Tuesday 17 May 2011

Stories - how long is too long?

How do you know when it’s time to bring the curtain down on your characters? I got to thinking about this because Kevin McGill of the edutainingly brilliant Guys Can Read was lamenting this week what a damp squib the Smallville finale turned out to be.

I haven’t seen many episodes of Smallville, but after ten seasons there are only two places a show can end up. Two different kinds of whimper that can supplant the bang of a timely end. One is when the show runs out of steam. You keep tuning in because you care about those characters, but you know they’re not going to be hitting balls out of the park ever again. Case in point: the final season of Babylon 5. That wasn’t Mr Straczynski’s fault, but it was still an exhausted winding down, best forgotten, of what had been at times the most exciting SF show on television.

Or the show can spiral into the sucking singularity that is narrowcasting. I’m a devoted Buffy fan, but I’m not sure that anyone could pick it up at the start of season seven and have any idea what was going on. I began to get a whiff of the narrowcasting bouquet this week with the Doctor Who fan discussions (in which I took part, got to admit that) about whether or not Rory is still an Auton. And if that means nothing to you – okay, you got it; that’s narrowcasting.

Stories have an end, even when they’re about characters we really love. You may not want to admit it, but your parents’ story ends when you leave home. After that it’s all reunion shows – usually “The One with the Cranberry Sauce”. And endless reunion shows are fine for real people whom you love, but in the case of fictional characters then it really is time to boot them off Reichenbach Falls.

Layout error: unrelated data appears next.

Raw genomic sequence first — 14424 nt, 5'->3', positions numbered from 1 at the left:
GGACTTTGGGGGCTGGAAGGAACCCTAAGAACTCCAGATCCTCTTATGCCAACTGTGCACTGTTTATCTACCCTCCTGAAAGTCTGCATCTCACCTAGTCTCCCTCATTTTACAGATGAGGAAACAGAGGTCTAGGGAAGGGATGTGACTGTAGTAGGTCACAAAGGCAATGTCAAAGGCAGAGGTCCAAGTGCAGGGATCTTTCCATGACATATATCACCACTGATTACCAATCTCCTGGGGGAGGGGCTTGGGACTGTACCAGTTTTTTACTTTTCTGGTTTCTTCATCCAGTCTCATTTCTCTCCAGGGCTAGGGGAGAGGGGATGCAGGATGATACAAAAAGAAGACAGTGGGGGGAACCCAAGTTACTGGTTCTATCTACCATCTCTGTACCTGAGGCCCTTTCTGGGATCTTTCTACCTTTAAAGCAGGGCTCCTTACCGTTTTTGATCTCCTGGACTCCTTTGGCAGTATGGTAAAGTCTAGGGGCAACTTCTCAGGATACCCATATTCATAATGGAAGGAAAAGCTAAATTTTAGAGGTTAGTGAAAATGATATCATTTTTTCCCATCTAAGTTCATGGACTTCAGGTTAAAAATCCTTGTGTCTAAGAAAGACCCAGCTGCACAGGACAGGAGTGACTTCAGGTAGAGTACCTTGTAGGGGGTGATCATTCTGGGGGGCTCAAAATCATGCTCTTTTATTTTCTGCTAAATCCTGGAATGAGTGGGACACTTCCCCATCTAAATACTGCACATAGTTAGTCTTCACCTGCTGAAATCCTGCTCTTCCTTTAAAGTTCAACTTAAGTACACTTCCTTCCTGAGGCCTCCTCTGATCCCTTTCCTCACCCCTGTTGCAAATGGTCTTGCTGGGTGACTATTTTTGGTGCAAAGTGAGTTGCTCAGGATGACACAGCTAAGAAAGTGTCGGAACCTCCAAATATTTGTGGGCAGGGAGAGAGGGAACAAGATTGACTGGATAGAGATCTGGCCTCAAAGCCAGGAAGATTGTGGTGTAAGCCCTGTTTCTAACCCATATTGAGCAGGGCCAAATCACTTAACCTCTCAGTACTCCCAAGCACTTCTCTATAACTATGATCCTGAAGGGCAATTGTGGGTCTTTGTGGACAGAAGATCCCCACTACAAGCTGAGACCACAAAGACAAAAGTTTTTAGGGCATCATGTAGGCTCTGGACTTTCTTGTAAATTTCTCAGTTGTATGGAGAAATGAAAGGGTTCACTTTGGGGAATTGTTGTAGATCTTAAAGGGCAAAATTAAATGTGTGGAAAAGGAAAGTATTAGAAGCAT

The Norse gods had Ragnarok. The British Empire had World War Two. Beowulf had his dragon. The end dignifies what came before, and sometimes redeems it. Stories need endings. At the close of a well-crafted tale you should be sad to leave the characters – even the bad ‘uns – but you know it’s right. Their story is over. “I feel… cold,” says Captain Barbossa, and it’s such a brilliant culmination of everything that’s gone before that it ought to be the end. Only the magical might of Calypso and the million-dollar demands of Disney could undo so absolutely essential a demise.

Ongoing comic book sagas risk the calamity of too long a life more than most. Sandman is great because it built to a definite conclusion. If we properly cherish what we were given in Watchmen, we won't ask to read the ongoing adventures of Nite Owl and Silk Spectre. Conversely, at a full century of issues, even the freshness of 100 Bullets was starting to feel more than a little stretched out. Knowing when to take a last bow is the mark of an effective performer.

Because of this, Leo and I are resolved that Mirabilis will run to issue #40 and sufficit. After the green comet has gone and normal service is resumed with the beginning of the real year 1901, whatever happens to our characters after that is up to you. Gentle breath of yours must fill their sails - Shakespeare thereby acknowledging, as he threw aside his pen for good, that ultimately all great stories are merely enablers for the reader’s own imagination.


  1. The British Empire had World War Two. In which case world war one was foreshadowing. Something Dr Who under Moffat kept doing. But yes all stories have to end. I think Kurt Vonnegut said that the end of a story should feel like the end of a nice dinner party you had with friends. I like the idea of that.

    1. You're right, James. And the series was so popular that now they're talking of an even bigger blockbuster: WW3 :-/ I love the Vonnegut quote -- must remember that.